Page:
beanz Magazine

What’s a Font?

Revalia from Google Web Fonts

We all use fonts yet rarely notice they are designed. Here are some interesting details to help you notice fonts.

Fonts are magical. Not only are fonts our language made visible, they also convey emotion. There actually are happy fonts and sad fonts, serious fonts and not so serious fonts. Fonts also have lots of exotic creatures like curly quotes, em dashes, ornaments, ampersands, and more.

While everybody recognizes fonts when they pay attention, not everybody notices differences in fonts automatically.

The best part about fonts? They help teach you to see what we mostly ignore in our daily lives.

Here are some basic facts and details about fonts. Maybe you’ll become more sensitive to them and to typography, how print appears on paper, screen, and elsewhere.

Fonts Can Look Very Different

These free Google web fonts show how different fonts can be one from another. Plus fonts often have fun names like Baloo or Roboto.

Look at the crossbar for the letter e: serious fonts have a straight crossbar while less serious fonts angle the crossbar. How many differences can you find between letter shapes?

Ever Wondered What Font You’re Looking At?

There’s a website (and an iPhone app) that makes it easy to find out:

Here’s how it works:

  • Take a picture of the font and save the image file.
  • Upload the image file to

How Do You Measure Fonts?

There are approximately 72 points in an inch, or 2.54 cm. One point is .0138 inches or .0352 cm. The font you’re reading is 12 points high or .1656 inches which is .4224 cm.

Font size is not an exact science. It depends on where a font is used.

Font or Typeface?

A font is a single distinct set of letter forms, for example, this text font is called Garamond Regular but there’s also a bold version of this font and an italic version. The regular, bold, and italic fonts together make up a typeface called the Garamond typeface. Sometimes typefaces are also called font families.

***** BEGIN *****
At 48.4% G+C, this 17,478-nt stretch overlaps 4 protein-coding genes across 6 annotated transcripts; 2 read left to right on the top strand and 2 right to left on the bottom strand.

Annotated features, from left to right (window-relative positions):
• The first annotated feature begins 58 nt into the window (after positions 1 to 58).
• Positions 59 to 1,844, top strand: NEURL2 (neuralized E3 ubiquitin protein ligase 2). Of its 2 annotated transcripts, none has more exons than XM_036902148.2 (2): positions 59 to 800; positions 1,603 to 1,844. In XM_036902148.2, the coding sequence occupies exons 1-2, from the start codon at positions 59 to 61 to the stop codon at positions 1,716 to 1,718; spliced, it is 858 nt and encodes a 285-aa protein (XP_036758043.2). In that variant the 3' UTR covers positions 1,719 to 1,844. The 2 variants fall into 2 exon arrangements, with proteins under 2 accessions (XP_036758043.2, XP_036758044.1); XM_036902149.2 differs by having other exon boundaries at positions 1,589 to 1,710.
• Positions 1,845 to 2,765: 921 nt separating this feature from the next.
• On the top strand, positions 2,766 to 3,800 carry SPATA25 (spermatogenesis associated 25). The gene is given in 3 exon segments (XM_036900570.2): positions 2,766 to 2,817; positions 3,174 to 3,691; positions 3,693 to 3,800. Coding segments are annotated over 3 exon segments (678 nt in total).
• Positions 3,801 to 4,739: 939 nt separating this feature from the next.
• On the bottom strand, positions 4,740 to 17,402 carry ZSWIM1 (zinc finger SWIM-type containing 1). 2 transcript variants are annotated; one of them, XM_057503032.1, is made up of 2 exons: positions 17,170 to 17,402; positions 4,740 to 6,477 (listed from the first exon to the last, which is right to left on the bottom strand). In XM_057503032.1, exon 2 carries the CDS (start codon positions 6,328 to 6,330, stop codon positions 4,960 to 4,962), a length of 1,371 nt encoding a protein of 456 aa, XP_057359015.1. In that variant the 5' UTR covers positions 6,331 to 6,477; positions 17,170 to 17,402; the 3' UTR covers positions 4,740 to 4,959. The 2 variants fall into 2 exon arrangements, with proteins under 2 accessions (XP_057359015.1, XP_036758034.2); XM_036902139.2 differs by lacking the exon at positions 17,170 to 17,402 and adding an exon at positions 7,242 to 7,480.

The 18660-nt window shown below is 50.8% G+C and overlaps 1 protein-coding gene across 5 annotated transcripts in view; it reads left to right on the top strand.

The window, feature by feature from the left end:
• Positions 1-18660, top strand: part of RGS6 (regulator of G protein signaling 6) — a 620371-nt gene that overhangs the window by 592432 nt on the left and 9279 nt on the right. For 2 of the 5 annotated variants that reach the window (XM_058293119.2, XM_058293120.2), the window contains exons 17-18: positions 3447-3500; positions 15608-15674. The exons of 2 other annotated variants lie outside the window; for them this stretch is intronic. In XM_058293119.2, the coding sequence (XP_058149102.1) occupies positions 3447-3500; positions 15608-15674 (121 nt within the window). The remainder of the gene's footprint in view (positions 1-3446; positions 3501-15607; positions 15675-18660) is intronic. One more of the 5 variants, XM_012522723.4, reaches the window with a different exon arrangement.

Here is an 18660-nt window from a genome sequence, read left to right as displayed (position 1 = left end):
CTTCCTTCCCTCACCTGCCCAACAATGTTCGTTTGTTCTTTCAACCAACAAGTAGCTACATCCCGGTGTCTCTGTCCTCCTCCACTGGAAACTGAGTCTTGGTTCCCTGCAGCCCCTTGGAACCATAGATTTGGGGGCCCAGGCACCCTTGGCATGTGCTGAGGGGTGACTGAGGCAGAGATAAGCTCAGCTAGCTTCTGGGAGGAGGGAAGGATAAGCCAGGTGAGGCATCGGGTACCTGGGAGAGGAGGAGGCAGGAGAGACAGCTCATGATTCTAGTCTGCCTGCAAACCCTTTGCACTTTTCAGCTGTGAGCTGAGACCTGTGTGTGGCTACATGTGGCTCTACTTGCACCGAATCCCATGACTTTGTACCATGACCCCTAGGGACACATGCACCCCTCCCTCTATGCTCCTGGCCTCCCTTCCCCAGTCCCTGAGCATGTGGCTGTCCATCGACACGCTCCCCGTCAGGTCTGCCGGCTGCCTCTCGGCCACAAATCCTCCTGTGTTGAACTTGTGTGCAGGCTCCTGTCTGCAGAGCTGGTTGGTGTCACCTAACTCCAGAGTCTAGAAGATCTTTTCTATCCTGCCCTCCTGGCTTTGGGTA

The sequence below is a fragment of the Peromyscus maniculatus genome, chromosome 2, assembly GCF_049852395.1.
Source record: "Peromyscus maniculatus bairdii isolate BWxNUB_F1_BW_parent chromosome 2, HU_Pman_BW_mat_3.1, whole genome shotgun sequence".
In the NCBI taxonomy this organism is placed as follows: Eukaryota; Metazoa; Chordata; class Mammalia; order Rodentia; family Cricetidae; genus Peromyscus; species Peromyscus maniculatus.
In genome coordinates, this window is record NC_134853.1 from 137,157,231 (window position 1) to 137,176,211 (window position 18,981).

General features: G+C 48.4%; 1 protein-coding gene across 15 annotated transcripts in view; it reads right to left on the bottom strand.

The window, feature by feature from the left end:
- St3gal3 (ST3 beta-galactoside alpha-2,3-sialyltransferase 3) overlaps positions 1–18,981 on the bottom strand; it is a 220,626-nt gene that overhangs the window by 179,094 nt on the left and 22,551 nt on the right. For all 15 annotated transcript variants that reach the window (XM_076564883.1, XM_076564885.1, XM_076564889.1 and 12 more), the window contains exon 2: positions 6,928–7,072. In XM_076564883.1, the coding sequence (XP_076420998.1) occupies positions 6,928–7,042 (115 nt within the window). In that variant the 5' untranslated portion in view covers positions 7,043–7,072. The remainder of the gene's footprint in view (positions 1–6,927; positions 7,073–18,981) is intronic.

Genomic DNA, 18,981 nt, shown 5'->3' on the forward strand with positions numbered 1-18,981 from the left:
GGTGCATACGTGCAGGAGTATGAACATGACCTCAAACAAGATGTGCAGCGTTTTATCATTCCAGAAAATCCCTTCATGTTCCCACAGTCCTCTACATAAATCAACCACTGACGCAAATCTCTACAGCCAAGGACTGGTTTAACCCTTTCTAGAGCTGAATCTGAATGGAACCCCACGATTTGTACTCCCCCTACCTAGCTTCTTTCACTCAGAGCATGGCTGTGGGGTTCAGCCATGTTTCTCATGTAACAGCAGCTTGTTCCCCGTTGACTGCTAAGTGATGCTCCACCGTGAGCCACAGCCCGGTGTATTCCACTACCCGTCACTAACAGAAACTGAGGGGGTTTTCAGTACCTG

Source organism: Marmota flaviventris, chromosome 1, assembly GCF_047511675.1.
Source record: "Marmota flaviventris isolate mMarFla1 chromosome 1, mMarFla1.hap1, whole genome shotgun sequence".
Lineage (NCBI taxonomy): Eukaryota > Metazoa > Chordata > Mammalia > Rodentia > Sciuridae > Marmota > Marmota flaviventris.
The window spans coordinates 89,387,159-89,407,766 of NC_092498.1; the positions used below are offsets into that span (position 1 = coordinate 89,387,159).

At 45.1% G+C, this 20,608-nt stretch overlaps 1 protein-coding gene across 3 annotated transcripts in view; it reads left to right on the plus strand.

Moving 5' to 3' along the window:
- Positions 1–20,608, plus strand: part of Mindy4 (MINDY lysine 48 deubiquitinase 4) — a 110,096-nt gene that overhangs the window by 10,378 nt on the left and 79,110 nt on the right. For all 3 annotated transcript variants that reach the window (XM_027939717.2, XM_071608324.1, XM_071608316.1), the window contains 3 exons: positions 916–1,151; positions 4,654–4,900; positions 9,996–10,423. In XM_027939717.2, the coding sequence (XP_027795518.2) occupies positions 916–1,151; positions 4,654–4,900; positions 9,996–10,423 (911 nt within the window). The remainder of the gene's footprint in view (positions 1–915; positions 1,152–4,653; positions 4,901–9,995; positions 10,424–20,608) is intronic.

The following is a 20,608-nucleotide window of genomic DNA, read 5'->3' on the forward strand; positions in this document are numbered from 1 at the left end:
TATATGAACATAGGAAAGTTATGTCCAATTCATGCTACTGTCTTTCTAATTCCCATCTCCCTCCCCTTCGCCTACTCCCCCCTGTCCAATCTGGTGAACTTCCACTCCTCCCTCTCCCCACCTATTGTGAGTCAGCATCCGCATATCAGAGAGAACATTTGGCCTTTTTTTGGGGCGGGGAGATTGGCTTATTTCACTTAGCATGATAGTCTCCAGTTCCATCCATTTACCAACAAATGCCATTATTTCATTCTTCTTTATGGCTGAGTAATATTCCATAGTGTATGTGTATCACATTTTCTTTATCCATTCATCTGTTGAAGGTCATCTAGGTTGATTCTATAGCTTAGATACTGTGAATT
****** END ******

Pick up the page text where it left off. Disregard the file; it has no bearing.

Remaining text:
Font Types

There are dozens of ways to describe fonts. Here are four main types:


These fonts have curly edges or feet to their letter forms, like the text you’re reading now. Find the letter y in this text: notice the cute little swoosh at the bottom of it?

Sans Serif

These fonts have straight edges, like the heading Sans Serif. See the difference at the bottom of the letter n and the letter f?


These fonts look like handwriting.


These fonts are showy and hard to read if you used them in a book or online article with hundreds of words!

Fonts Have Families, Too!

Like humans and animals, fonts come from families! Here’s an example of a font family.

Anatomy of a Typeface

Did you know fonts have arms, counters, bowls, crossbars, ears, shoulders, and more? Here are some fun ways people describe fonts. Find these examples and more at


A horizontal stroke not connected on one or both ends of a letter form.


A small stroke projecting from the upper right bowl of some lowercase g’s.


A curved stroke originating from a stem.

Learn More

What the Font

Butterick’s Practical Typography

Font Classificatinos

Anatomy of a Typeface

Google Fonts

Font Types Infographic

Typographic Units

How to Measure Fonts

Learn Typography Online

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